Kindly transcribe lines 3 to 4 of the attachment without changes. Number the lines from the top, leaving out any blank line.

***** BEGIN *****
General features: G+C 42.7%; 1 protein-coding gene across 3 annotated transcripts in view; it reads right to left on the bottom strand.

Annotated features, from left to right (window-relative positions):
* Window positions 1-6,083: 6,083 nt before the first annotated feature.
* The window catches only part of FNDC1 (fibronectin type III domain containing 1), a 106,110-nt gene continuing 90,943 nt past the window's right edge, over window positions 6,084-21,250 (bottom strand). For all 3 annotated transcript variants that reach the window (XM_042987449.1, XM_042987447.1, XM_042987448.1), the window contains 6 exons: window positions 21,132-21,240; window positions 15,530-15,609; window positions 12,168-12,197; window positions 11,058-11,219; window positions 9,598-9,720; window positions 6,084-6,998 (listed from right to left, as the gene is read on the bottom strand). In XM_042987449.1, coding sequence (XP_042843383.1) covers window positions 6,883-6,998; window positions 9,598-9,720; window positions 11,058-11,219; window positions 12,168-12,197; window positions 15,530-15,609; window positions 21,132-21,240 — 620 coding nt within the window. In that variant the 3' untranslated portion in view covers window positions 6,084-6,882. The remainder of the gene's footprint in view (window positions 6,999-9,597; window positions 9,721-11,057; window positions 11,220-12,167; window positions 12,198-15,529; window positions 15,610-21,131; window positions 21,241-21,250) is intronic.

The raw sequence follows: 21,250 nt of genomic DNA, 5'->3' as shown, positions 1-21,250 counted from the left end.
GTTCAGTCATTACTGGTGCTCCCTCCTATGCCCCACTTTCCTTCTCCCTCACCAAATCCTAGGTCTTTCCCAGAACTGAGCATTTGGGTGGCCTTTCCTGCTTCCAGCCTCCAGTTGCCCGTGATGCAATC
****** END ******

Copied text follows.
* Window positions 1-6,083: 6,083 nt before the first annotated feature.
* The window catches only part of FNDC1 (fibronectin type III domain containing 1), a 106,110-nt gene continuing 90,943 nt past the window's right edge, over window positions 6,084-21,250 (bottom strand). For all 3 annotated transcript variants that reach the window (XM_042987449.1, XM_042987447.1, XM_042987448.1), the window contains 6 exons: window positions 21,132-21,240; window positions 15,530-15,609; window positions 12,168-12,197; window positions 11,058-11,219; window positions 9,598-9,720; window positions 6,084-6,998 (listed from right to left, as the gene is read on the bottom strand). In XM_042987449.1, coding sequence (XP_042843383.1) covers window positions 6,883-6,998; window positions 9,598-9,720; window positions 11,058-11,219; window positions 12,168-12,197; window positions 15,530-15,609; window positions 21,132-21,240 — 620 coding nt within the window. In that variant the 3' untranslated portion in view covers window positions 6,084-6,882. The remainder of the gene's footprint in view (window positions 6,999-9,597; window positions 9,721-11,057; window positions 11,220-12,167; window positions 12,198-15,529; window positions 15,610-21,131; window positions 21,241-21,250) is intronic.